Significant variations were seen across hospitals in the treatment of children admitted with new-onset systemic juvenile idiopathic arthritis (JIA), despite increasing evidence of the efficacy of biologics and the hazards of extended glucocorticoid exposure, a retrospective cohort study found.
Among children hospitalized during the years 2008 to 2019, the use of biologic therapies increased and methotrexate use declined, but the use of glucocorticoids remained high, according to Pamela F. Weiss, MD, of the Children’s Hospital of Philadelphia, and colleagues.
One notable factor that contributed to the choice of first-line medication was hospital volume, with centers having high annual hospital volume of at least 21,000 admissions showing significantly higher likelihood of biologic treatment (OR 6.68, 95% CI 1.54-28.89). In addition, glucocorticoids were less likely to be used in centers with high annual volume (OR 0.30, 95% CI 0.11-0.79), the researchers reported online in Arthritis Care & Research.
“We hypothesize that physicians at higher volume hospitals may have more experience and comfort with using biologic medications. These sites may also have easier access to biologics through the inpatient pharmacy, whereas smaller sites may rely more on outpatient pharmacies and patient assistance programs,” the team wrote.
Systemic JIA is distinct among the various subtypes of JIA in that it is characterized by quotidian spiking fevers, rashes, serositis, hepatosplenomegaly, and lymphadenopathy, with arthritis often appearing only later. One of the most severe complications is the potentially lethal macrophage activation syndrome.
Traditional treatment has relied on high-dose glucocorticoids, which have major toxicities including weight gain, cataracts, and osteoporosis, and other agents such as methotrexate and tumor necrosis factor inhibitors have shown limited efficacy.
Early experiments with the interleukin (IL)-1 receptor antagonist anakinra (Kineret) showed dramatic improvements in a small number of patients, and larger randomized trials of canakinumab (Ilaris) and tocilizumab (Actemra) in 2012 established the efficacy of targeting both IL-1 and IL-6, leading to wider acceptance of biologics and markedly improved outcomes.
However, the actual extent of the use of biologics as first-line treatment in new-onset systemic JIA is not yet clear. “In order to move towards a more standardized therapeutic approach, it is first necessary to characterize treatment variation in a real-world setting and identify drivers of variation,” Weiss and colleagues observed.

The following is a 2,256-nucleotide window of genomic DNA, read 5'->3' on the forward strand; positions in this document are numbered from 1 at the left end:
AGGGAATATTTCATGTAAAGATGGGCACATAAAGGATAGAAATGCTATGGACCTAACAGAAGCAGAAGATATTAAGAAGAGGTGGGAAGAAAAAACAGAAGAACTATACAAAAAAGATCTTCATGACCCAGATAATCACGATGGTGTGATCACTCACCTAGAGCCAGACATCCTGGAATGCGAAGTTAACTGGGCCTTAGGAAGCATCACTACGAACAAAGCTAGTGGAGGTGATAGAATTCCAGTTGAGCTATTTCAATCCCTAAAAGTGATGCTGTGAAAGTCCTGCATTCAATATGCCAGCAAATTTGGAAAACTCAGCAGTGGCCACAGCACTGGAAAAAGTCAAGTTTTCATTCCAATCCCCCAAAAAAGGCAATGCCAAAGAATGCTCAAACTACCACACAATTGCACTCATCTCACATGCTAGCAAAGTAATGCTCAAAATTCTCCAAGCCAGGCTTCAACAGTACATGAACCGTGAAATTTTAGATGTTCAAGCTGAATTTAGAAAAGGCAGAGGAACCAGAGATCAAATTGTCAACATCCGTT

So they analyzed data from the Pediatric Health Information System, which includes more than 50 not-for-profit tertiary care centers. The team’s analyses of the included 534 patients focused on year of admission, patient demographics, disease severity, and hospital characteristics.
Patients’ mean age was 6 years, slightly more than half were male, and two-thirds were white. Median length of hospital stay was 6 days, 7.9% required intensive care, and 11.8% developed macrophage activation syndrome during their hospitalization. Readmission within 90 days was reported in 14% of the patients.
A total of 29.2% received an IL-1 or IL-6 inhibitor, while 57.9% were given glucocorticoids.
Factors other than hospital volume that were associated with the use of biologics were admission to the intensive care unit within the first 2 days of hospitalization (OR 4.94, 95% CI 1.64-14.86) and later year of admission. Patient age, sex, race, and type of insurance showed no significant association, nor did location in the country.
Annual hospital volume was the only factor significantly associated with glucocorticoid use. Compared with low-volume centers, with 12,000 or fewer admissions per year, even medium-high volume centers, with 16,000 to 21,000 admissions, had a significantly reduced adjusted odds ratio for glucocorticoid exposure of 0.15 (95% CI 0.05-0.44).
In 2013, the American College of Rheumatology updated its treatment recommendations for systemic JIA, suggesting that anakinra be considered first line for patients whose physician global assessment score was 5 or higher, and also recommending canakinumab or tocilizumab for those with persistent active disease. This represented “a major turning point in treatment approach” to the disease, Weiss and co-authors noted.
Their findings of differences in treatment across hospitals was not unexpected, the researchers observed, but the association with hospital volume was novel, particularly because the association was significant even after adjustment for year of hospitalization and disease severity. “Further studies are needed to describe the specific causes of treatment variation and identify potential barriers to first-line biologic use in new-onset systemic JIA,” Weiss and co-authors wrote.
A limitation of the study, they said, was its reliance on administrative claims, which could permit some misclassification.
Source Reference: Peterson R, et al “Variation in treatment of children hospitalized with new-onset systemic juvenile idiopathic arthritis in the United States” Arthritis Care Res 2020; DOI: 10.1002/acr.24417.